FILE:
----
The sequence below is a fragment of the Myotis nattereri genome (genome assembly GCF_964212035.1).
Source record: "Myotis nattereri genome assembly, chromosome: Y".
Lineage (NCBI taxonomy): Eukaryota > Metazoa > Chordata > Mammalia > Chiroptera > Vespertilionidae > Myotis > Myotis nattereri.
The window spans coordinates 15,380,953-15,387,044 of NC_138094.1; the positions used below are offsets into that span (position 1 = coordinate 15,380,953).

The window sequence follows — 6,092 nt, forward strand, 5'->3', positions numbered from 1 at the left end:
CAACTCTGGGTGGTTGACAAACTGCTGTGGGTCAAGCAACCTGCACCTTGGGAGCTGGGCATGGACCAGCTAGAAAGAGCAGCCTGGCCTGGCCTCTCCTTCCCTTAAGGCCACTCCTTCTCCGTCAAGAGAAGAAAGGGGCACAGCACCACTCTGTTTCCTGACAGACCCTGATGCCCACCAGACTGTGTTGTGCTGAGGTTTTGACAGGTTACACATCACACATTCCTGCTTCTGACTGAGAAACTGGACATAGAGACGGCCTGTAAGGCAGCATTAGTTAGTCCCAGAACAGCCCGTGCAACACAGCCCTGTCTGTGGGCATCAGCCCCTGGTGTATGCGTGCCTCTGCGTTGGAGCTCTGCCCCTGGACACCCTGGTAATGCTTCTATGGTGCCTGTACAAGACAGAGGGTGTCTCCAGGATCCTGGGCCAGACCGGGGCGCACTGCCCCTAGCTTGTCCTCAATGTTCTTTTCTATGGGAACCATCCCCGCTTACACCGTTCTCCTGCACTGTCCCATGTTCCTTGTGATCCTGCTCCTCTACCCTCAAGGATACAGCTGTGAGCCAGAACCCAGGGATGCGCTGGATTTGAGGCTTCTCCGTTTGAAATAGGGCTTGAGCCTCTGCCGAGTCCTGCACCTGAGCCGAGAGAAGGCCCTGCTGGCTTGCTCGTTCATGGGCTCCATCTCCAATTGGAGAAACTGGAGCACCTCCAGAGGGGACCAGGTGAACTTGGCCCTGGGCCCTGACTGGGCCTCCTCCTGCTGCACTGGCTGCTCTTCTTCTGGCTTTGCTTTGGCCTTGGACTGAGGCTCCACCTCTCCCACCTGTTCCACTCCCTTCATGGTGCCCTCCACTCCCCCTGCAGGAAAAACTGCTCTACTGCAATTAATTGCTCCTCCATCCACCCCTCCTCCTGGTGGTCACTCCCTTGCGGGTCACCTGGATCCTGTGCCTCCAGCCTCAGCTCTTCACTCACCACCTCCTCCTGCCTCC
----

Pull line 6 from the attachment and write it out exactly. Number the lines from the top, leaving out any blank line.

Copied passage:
CAACTCTGGGTGGTTGACAAACTGCTGTGGGTCAAGCAACCTGCACCTTGGGAGCTGGGCATGGACCAGCTAGAAAGAGCAGCCTGGCCTGGCCTCTCCTTCCCTTAAGGCCACTCCTTCTCCGTCAAGAGAAGAAAGGGGCACAGCACCACTCTGTTTCCTGACAGACCCTGATGCCCACCAGACTGTGTTGTGCTGAGGTTTTGACAGGTTACACATCACACATTCCTGCTTCTGACTGAGAAACTGGACATAGAGACGGCCTGTAAGGCAGCATTAGTTAGTCCCAGAACAGCCCGTGCAACACAGCCCTGTCTGTGGGCATCAGCCCCTGGTGTATGCGTGCCTCTGCGTTGGAGCTCTGCCCCTGGACACCCTGGTAATGCTTCTATGGTGCCTGTACAAGACAGAGGGTGTCTCCAGGATCCTGGGCCAGACCGGGGCGCACTGCCCCTAGCTTGTCCTCAATGTTCTTTTCTATGGGAACCATCCCCGCTTACACCGTTCTCCTGCACTGTCCCATGTTCCTTGTGATCCTGCTCCTCTACCCTCAAGGATACAGCTGTGAGCCAGAACCCAGGGATGCGCTGGATTTGAGGCTTCTCCGTTTGAAATAGGGCTTGAGCCTCTGCCGAGTCCTGCACCTGAGCCGAGAGAAGGCCCTGCTGGCTTGCTCGTTCATGGGCTCCATCTCCAATTGGAGAAACTGGAGCACCTCCAGAGGGGACCAGGTGAACTTGGCCCTGGGCCCTGACTGGGCCTCCTCCTGCTGCACTGGCTGCTCTTCTTCTGGCTTTGCTTTGGCCTTGGACTGAGGCTCCACCTCTCCCACCTGTTCCACTCCCTTCATGGTGCCCTCCACTCCCCCTGCAGGAAAAACTGCTCTACTGCAATTAATTGCTCCTCCATCCACCCCTCCTCCTGGTGGTCACTCCCTTGCGGGTCACCTGGATCCTGTGCCTCCAGCCTCAGCTCTTCACTCACCACCTCCTCCTGCCTCC